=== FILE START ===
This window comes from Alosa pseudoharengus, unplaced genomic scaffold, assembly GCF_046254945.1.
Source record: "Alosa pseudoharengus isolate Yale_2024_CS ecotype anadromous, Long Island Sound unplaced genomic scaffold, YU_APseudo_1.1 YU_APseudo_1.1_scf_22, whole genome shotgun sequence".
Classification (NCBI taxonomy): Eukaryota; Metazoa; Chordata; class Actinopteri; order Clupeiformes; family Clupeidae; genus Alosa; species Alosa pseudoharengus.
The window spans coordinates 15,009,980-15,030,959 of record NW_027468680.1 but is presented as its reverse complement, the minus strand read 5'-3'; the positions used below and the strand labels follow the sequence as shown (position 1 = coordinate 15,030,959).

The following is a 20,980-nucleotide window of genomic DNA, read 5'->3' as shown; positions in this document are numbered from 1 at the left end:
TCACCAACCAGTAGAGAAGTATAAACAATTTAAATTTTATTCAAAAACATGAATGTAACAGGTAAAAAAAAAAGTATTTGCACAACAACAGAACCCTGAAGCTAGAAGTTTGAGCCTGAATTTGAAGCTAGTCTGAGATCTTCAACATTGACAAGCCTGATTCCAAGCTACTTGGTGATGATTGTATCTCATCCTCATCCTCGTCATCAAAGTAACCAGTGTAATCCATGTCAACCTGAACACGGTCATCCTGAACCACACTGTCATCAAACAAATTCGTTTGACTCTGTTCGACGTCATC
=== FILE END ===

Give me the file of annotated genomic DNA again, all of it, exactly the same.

This window comes from Alosa pseudoharengus, unplaced genomic scaffold, assembly GCF_046254945.1.
Source record: "Alosa pseudoharengus isolate Yale_2024_CS ecotype anadromous, Long Island Sound unplaced genomic scaffold, YU_APseudo_1.1 YU_APseudo_1.1_scf_22, whole genome shotgun sequence".
Classification (NCBI taxonomy): Eukaryota; Metazoa; Chordata; class Actinopteri; order Clupeiformes; family Clupeidae; genus Alosa; species Alosa pseudoharengus.
The window spans coordinates 15,009,980-15,030,959 of record NW_027468680.1 but is presented as its reverse complement, the minus strand read 5'-3'; the positions used below and the strand labels follow the sequence as shown (position 1 = coordinate 15,030,959).

The following is a 20,980-nucleotide window of genomic DNA, read 5'->3' as shown; positions in this document are numbered from 1 at the left end:
TCACCAACCAGTAGAGAAGTATAAACAATTTAAATTTTATTCAAAAACATGAATGTAACAGGTAAAAAAAAAAGTATTTGCACAACAACAGAACCCTGAAGCTAGAAGTTTGAGCCTGAATTTGAAGCTAGTCTGAGATCTTCAACATTGACAAGCCTGATTCCAAGCTACTTGGTGATGATTGTATCTCATCCTCATCCTCGTCATCAAAGTAACCAGTGTAATCCATGTCAACCTGAACACGGTCATCCTGAACCACACTGTCATCAAACAAATTCGTTTGACTCTGTTCGACGTCATC